Workers Compensation Claim Process
When you are injured on the job, you need to apply for workers’ compensation. Workers compensation settlements are designed to provide you with reimbursement for medical bills and lost wages. It is designed to support you while you can’t work or to pay benefits to your spouse or family in the event that a work related injury caused your death.
In most states, workers compensation state laws contain exclusive remedy provisions. This means that your only remedy is to file workmans comp settlements. You may not sue your employer for injuries. Therefore, it is essential to understand how to file a workers compensation report to protect your ability to recover for job related injuries.
Filing a Worker’s Compensation Claim
Worker’s compensation laws are administered by the state, which means the exact procedures vary on a state-to-state basis. However, there are many similarities and steps required in each state, in order to file a claim and get a workers compensation quote. The typical steps of a workers compensation claim are as follows:
1. Report Your Injury to Your Employer in Time
The amount of time you have to report your workers compensation injuries varies depending both on the state and on the type of injury. Some states require you to report your injury to your employer “as soon as is practical.” Other states require you to report your injury within 30, 60 or 90 days. Some states give you more then 1 year to report your work comp injury. In most cases, this injury report must be in writing.
If your injury does not have a specific start date- such as carpal tunnel- or if your injury is an illness that developed as a result of on-the-job exposure to chemicals, then the statute of limitations begins running form the time when you should reasonably have known about the illness or injury.
If the injury resulted in death, the statute of limitations for family members to file a claim may vary. Furthermore, if the injury caused the employer to be incapacitated or mentally unable to file a claim, the statute of limitations may also be extended.
2. Visit a Doctor for Appropriate Exams
In some states, doctors must be certified by the Worker’s Compensation Board. However, you are always entitled to choose your own physician. The doctor should carefully document all the details related to your injury. You should keep detailed records of medical expenses that may be reimbursed as part of a worker’s compensation claim
If you are unable to work due to the injury, you may be entitled to short term or long term disability. Your doctor may have to examine you and make recommendations that relate to whether you are allowed to work. This can be a special type of exam that involves testing the level of disability or the functional competencies that were affected by your injury. Again, your doctor will need to document all recommendations, including restrictions from work.
3. Fill Out Required forms and/or File a Workers Compensation Claim
When you report your injury to your employer, they will usually give you employee injury report forms to fill out regarding the nature of the injury. In many cases, when you submit these forms to your employer, the forms go directly to the worker’s compensation insurer. The insurer can then use these forms to determine what, if any, benefits you are entitled to.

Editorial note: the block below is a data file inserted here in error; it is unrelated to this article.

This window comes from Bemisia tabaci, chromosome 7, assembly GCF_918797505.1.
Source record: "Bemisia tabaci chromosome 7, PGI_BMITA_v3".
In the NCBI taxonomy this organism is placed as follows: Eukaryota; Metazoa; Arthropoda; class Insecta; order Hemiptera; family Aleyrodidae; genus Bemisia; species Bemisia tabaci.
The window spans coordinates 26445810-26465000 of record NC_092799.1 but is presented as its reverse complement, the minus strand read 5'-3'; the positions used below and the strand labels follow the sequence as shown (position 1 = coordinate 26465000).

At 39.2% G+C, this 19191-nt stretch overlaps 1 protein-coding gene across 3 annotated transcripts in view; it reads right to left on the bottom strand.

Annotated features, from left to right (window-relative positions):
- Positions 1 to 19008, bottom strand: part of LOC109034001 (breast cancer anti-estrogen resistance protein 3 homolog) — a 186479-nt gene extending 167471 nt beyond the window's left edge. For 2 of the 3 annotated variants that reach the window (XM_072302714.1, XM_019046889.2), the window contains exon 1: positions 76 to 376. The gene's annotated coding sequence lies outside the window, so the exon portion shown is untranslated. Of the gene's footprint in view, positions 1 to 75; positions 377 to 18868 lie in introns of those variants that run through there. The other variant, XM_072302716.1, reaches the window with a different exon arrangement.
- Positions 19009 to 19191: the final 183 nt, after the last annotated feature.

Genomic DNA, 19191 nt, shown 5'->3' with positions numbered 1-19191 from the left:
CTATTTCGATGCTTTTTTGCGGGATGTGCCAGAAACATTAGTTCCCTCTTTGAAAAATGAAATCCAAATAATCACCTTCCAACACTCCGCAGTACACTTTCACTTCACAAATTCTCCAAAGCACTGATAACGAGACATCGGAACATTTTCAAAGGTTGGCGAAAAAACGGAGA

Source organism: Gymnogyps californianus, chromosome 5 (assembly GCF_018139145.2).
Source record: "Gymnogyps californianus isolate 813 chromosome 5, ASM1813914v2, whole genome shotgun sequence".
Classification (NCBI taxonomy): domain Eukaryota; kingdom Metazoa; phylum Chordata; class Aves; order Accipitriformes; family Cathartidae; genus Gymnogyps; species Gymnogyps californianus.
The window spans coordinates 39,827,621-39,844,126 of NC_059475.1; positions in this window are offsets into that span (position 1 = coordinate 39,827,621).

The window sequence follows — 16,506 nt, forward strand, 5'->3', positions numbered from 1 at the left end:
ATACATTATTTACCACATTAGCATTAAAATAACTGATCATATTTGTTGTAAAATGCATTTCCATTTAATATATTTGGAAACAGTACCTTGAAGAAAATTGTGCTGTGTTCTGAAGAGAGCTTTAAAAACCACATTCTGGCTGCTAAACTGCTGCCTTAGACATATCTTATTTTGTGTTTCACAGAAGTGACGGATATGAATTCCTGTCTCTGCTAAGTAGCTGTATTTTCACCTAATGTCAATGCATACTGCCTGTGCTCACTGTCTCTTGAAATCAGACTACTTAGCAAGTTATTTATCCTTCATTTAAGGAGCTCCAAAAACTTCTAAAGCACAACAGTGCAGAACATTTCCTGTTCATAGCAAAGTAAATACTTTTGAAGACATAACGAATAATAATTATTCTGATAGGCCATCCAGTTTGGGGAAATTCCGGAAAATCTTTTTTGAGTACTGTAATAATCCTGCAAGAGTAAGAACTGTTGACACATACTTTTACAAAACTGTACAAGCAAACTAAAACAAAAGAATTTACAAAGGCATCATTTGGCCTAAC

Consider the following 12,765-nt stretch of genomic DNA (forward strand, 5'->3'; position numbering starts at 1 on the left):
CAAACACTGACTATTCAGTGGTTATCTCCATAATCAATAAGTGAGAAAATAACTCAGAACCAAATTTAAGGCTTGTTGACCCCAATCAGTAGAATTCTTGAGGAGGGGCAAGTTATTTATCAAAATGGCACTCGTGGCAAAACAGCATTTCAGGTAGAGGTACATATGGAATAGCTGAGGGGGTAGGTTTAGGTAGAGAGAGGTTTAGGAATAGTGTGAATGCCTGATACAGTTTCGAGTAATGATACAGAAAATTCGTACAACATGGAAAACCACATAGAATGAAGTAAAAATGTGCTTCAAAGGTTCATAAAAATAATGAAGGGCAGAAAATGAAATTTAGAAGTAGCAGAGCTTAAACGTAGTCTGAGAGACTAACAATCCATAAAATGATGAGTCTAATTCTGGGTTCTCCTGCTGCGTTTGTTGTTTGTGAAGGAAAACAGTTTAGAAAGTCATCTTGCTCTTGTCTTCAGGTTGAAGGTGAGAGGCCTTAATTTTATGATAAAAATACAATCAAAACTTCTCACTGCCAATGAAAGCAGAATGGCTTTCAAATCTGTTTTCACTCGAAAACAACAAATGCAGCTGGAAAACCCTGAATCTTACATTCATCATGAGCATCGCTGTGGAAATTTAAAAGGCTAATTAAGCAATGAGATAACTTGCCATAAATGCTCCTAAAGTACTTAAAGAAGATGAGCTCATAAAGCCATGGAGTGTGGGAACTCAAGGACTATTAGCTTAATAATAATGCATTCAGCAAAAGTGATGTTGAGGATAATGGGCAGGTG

You may also file a formal written claim with the worker’s compensation insurer. An attorney can help you file this claim to maximize the chances of the claim being accepted.
These forms and claim documents may require you to submit proof of injury in the form of medical records and other expert statements. The insurer may also require you to submit to a workers compensation independent medical examination. This exam is not intended as a second opinion for you, but is intended to verify the extent or cause of your disability.
4. Receive Notification from the Insurer
The insurer will send you a written letter explaining what, if any, benefits you will receive. This letter may accept your claim, or accept a part of your claim. It may deny all or a part of your claim.
If the letter denies benefits, it will explain the appropriate steps necessary to appeal the denial of benefits. If even partial benefits are denied, you may want to file an appeal to ensure full recovery of your damages. You usually have a stated time frame in which to file an appeal. If you do not file an appeal within this time frame, you lose the opportunity to file an appeal.
5. File Appeals if Necessary
Each state has its own procedure for appealing a denial of worker’s compensation benefits. In most state’s, this process is handled by a workers compensation appeals board. You will appear before the agency and testify, providing expert witnesses to support your case. It is strongly recommended that you bring an attorney experienced in worker’s compensation denials to all appeals, as in most cases this appeal is your last chance to recover for your injury.
Once the administrative agency has made a decision, you are bound by that decision in the vast majority of cases. If the board was egregiously biased or unfair or you suspect misconduct, in some states there are procedures available for judicial review. These reviews are for misconduct only and will not overturn a denial of benefits in most cases.
Finding Legal Help
Filing a worker’s compensation claim can be more complex then a standard personal injury lawsuit in many cases, due to the specific rules related to worker’s compensation cases. You should consult with an experienced job-injury attorney as soon as possible to maximize your chances of recovering damages for your job related injury.